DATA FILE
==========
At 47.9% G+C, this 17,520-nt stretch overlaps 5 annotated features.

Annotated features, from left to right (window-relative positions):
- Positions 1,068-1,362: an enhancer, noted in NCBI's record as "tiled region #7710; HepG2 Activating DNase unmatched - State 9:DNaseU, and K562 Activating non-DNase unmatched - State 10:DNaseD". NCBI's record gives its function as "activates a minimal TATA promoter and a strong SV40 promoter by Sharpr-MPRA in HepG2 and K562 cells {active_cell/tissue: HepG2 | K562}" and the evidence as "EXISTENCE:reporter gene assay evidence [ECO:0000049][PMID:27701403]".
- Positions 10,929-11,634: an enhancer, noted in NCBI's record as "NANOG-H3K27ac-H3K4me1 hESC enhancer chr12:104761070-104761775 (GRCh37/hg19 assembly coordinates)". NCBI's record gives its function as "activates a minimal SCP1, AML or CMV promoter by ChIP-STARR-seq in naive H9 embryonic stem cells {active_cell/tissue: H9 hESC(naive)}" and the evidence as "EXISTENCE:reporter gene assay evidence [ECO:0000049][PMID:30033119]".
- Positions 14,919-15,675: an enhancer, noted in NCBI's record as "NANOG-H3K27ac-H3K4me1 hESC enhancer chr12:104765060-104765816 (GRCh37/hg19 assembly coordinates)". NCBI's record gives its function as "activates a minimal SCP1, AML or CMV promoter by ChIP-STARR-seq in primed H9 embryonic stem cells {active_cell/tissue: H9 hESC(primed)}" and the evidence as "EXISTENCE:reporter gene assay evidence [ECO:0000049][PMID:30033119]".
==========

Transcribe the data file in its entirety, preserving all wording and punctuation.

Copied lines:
At 47.9% G+C, this 17,520-nt stretch overlaps 5 annotated features.

Annotated features, from left to right (window-relative positions):
- Positions 1,068-1,362: an enhancer, noted in NCBI's record as "tiled region #7710; HepG2 Activating DNase unmatched - State 9:DNaseU, and K562 Activating non-DNase unmatched - State 10:DNaseD". NCBI's record gives its function as "activates a minimal TATA promoter and a strong SV40 promoter by Sharpr-MPRA in HepG2 and K562 cells {active_cell/tissue: HepG2 | K562}" and the evidence as "EXISTENCE:reporter gene assay evidence [ECO:0000049][PMID:27701403]".
- Positions 10,929-11,634: an enhancer, noted in NCBI's record as "NANOG-H3K27ac-H3K4me1 hESC enhancer chr12:104761070-104761775 (GRCh37/hg19 assembly coordinates)". NCBI's record gives its function as "activates a minimal SCP1, AML or CMV promoter by ChIP-STARR-seq in naive H9 embryonic stem cells {active_cell/tissue: H9 hESC(naive)}" and the evidence as "EXISTENCE:reporter gene assay evidence [ECO:0000049][PMID:30033119]".
- Positions 14,919-15,675: an enhancer, noted in NCBI's record as "NANOG-H3K27ac-H3K4me1 hESC enhancer chr12:104765060-104765816 (GRCh37/hg19 assembly coordinates)". NCBI's record gives its function as "activates a minimal SCP1, AML or CMV promoter by ChIP-STARR-seq in primed H9 embryonic stem cells {active_cell/tissue: H9 hESC(primed)}" and the evidence as "EXISTENCE:reporter gene assay evidence [ECO:0000049][PMID:30033119]".